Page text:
Dr. Martens


Daniel Wellington

Arissa is known for her monochromatic style, which she often amps up even further with punk-inspired elements. Her lace-up leather heels are right up her alley, but with a simple jacket thrown on, her outfit passes for office-appropriate without losing any of her spunk. Arissa has been keeping herself busy of late; we have a chat to find out what she’s got her hands full since we last saw her (here).


Q1. How do you try to personalise your outfit, or find some way of making it look different from the usual office crowd?

For one, I don’t do the blouse-and-skirt combo, and I never wear court shoes. At least, that’s what I imagine lawyers or paralegals would wear. I like injecting unusual (often non-conservative) elements like spikes, leathers and studs into my outfits. Thankfully, I work in an environment where the dress code isn’t strict.

Q2. We think that little things can make or break an outfit. What do you personally look for when it comes to shoes and accessories?

I think the devil’s in the details. I’m always looking for a unique cut. The shoes I wear have to elongate my legs without hurting too much after a few hours.

Q3. What are some of the items in your wardrobe or on your dresser that you can’t live without?

Accessories. I love my necklaces from local jewellery designer, Mandy Wu. They make the entire outfit pop, and people always compliment on how good they look. You should see the look on their faces when I declare that it was designed by a Singaporean. We do have talents in Singapore!


Q4. Do you believe in routine or spontaneity, both at work and off work? How so?

I believe it’s a balance of both. Work can’t be too routine or it’ll be boring — at the same time, it can’t be too extemporaneous or it will be too hard to plan ahead. I view play as the same.

Q5. We often hear people say: don’t work hard, work smart. Have you found any way of working differently?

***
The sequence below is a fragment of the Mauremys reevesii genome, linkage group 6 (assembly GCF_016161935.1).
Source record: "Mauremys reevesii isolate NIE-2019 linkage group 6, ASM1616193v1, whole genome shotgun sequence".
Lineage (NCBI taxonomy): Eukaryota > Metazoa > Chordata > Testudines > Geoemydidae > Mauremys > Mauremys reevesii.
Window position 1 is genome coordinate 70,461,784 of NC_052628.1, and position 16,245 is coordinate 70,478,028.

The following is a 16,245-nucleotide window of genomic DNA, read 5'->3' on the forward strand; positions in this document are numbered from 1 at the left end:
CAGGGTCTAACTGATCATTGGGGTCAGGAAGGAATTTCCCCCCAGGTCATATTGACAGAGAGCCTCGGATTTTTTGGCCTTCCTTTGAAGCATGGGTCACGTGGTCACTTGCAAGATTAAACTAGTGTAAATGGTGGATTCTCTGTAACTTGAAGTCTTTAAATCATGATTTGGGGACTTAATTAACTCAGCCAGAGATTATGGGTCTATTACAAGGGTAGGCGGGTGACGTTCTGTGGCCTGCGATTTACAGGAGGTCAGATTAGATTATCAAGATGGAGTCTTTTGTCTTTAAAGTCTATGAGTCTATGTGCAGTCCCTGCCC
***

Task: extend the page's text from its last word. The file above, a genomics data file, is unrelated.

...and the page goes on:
Most of the time, my work is cyclical. Although I write about different things each month, the groundwork is more or less the same. It’s human tendency to develop pattern recognition and it’s all about discerning the things you need to do in order to preempt what you need to do next. Sometimes, all we need to do is to take a step back to see the big picture.

Q6. Could you tell us about what you’re working on right now, or a personal project that you would love to undertake?

I have a natural love for learning and consuming information. Just two weeks ago, I went for a food styling/photography workshop. I want to learn Copperplate script, carpentry, leather working…basically anything that allows me to create something. I have a background in fashion design and I’d love to design a small capsule collection some time soon.


Q7. What do you do when you’re simply having a terrible day at work? Or how do you personally cope/deal with stress from work?

I’m terrible at handling stress, and I often develop a headache when work piles up. Thankfully, I have really great colleagues — their positivity and wisdom rub off on me. It’s great when you have people who can offer advice when you need it the most.

Q8. What’s the one thing you think you should be doing more of, or that you wish you had more time to be doing?

I wish I could have more me-time. I would love a day (or two) where I could just relax somewhere and not do anything. Time is a luxury!

Q9. Who is your all-time favourite musician or band? Or the artist that you’re currently into at the moment?

I don’t have a favourite band or musician, but I think Lady Gaga is exceptionally talented. She’s proven that she’s a great performer and composer, but her recent tribute to The Sound of Music at the Oscars really showed off her vocal talent.

Q10. In light of the Dr. Martens #standforsomething campaign, what’s the one thing you stand for? What do you personally believe in, be it at work, or in life? 

I believe in the freedom of expression. I often express myself through the clothes I wear and I loved it when I could wear the most outrageous things in Japan with no one batting an eyelid.

This is a Shentonista project for Dr. Martens Singapore.

For more on Dr. Martens, visit their Facebook here and their website here.

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